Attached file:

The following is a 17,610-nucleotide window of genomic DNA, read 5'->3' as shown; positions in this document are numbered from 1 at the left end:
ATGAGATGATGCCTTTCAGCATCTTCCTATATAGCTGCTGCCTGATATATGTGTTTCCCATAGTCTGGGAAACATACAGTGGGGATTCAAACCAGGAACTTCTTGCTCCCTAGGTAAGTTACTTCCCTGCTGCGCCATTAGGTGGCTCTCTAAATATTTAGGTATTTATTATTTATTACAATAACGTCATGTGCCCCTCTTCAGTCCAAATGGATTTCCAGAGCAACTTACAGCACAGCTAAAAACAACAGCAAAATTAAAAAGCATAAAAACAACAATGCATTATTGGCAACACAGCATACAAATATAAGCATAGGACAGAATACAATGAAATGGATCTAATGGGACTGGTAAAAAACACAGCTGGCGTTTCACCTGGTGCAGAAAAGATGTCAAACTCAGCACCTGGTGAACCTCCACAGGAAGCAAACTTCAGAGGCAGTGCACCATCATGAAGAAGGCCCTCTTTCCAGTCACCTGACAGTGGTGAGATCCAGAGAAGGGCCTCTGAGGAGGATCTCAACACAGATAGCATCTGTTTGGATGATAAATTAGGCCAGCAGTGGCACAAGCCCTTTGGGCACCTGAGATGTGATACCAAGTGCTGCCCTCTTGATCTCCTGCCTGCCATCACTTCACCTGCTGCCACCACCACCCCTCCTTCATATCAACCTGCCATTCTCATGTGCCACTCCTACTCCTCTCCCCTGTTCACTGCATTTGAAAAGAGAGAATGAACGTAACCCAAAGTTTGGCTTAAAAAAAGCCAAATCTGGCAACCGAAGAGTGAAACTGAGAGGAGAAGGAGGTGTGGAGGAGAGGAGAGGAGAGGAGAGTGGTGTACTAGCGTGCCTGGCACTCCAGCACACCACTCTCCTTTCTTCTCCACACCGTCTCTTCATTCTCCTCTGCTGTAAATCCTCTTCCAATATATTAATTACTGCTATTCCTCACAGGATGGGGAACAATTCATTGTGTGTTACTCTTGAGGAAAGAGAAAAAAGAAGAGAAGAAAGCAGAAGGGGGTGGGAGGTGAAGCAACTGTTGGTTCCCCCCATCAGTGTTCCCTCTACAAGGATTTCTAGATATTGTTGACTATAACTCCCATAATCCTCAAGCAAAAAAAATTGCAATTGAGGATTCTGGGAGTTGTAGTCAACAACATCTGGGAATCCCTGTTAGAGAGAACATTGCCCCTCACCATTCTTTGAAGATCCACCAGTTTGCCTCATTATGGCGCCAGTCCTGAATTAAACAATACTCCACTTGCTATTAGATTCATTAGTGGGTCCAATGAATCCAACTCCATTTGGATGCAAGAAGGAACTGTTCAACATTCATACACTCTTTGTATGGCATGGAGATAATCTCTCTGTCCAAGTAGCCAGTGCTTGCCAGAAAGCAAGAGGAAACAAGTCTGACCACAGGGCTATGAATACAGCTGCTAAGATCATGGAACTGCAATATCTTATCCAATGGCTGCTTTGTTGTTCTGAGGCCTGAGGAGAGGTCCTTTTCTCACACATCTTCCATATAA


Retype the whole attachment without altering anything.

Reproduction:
The following is a 17,610-nucleotide window of genomic DNA, read 5'->3' as shown; positions in this document are numbered from 1 at the left end:
ATGAGATGATGCCTTTCAGCATCTTCCTATATAGCTGCTGCCTGATATATGTGTTTCCCATAGTCTGGGAAACATACAGTGGGGATTCAAACCAGGAACTTCTTGCTCCCTAGGTAAGTTACTTCCCTGCTGCGCCATTAGGTGGCTCTCTAAATATTTAGGTATTTATTATTTATTACAATAACGTCATGTGCCCCTCTTCAGTCCAAATGGATTTCCAGAGCAACTTACAGCACAGCTAAAAACAACAGCAAAATTAAAAAGCATAAAAACAACAATGCATTATTGGCAACACAGCATACAAATATAAGCATAGGACAGAATACAATGAAATGGATCTAATGGGACTGGTAAAAAACACAGCTGGCGTTTCACCTGGTGCAGAAAAGATGTCAAACTCAGCACCTGGTGAACCTCCACAGGAAGCAAACTTCAGAGGCAGTGCACCATCATGAAGAAGGCCCTCTTTCCAGTCACCTGACAGTGGTGAGATCCAGAGAAGGGCCTCTGAGGAGGATCTCAACACAGATAGCATCTGTTTGGATGATAAATTAGGCCAGCAGTGGCACAAGCCCTTTGGGCACCTGAGATGTGATACCAAGTGCTGCCCTCTTGATCTCCTGCCTGCCATCACTTCACCTGCTGCCACCACCACCCCTCCTTCATATCAACCTGCCATTCTCATGTGCCACTCCTACTCCTCTCCCCTGTTCACTGCATTTGAAAAGAGAGAATGAACGTAACCCAAAGTTTGGCTTAAAAAAAGCCAAATCTGGCAACCGAAGAGTGAAACTGAGAGGAGAAGGAGGTGTGGAGGAGAGGAGAGGAGAGGAGAGTGGTGTACTAGCGTGCCTGGCACTCCAGCACACCACTCTCCTTTCTTCTCCACACCGTCTCTTCATTCTCCTCTGCTGTAAATCCTCTTCCAATATATTAATTACTGCTATTCCTCACAGGATGGGGAACAATTCATTGTGTGTTACTCTTGAGGAAAGAGAAAAAAGAAGAGAAGAAAGCAGAAGGGGGTGGGAGGTGAAGCAACTGTTGGTTCCCCCCATCAGTGTTCCCTCTACAAGGATTTCTAGATATTGTTGACTATAACTCCCATAATCCTCAAGCAAAAAAAATTGCAATTGAGGATTCTGGGAGTTGTAGTCAACAACATCTGGGAATCCCTGTTAGAGAGAACATTGCCCCTCACCATTCTTTGAAGATCCACCAGTTTGCCTCATTATGGCGCCAGTCCTGAATTAAACAATACTCCACTTGCTATTAGATTCATTAGTGGGTCCAATGAATCCAACTCCATTTGGATGCAAGAAGGAACTGTTCAACATTCATACACTCTTTGTATGGCATGGAGATAATCTCTCTGTCCAAGTAGCCAGTGCTTGCCAGAAAGCAAGAGGAAACAAGTCTGACCACAGGGCTATGAATACAGCTGCTAAGATCATGGAACTGCAATATCTTATCCAATGGCTGCTTTGTTGTTCTGAGGCCTGAGGAGAGGTCCTTTTCTCACACATCTTCCATATAA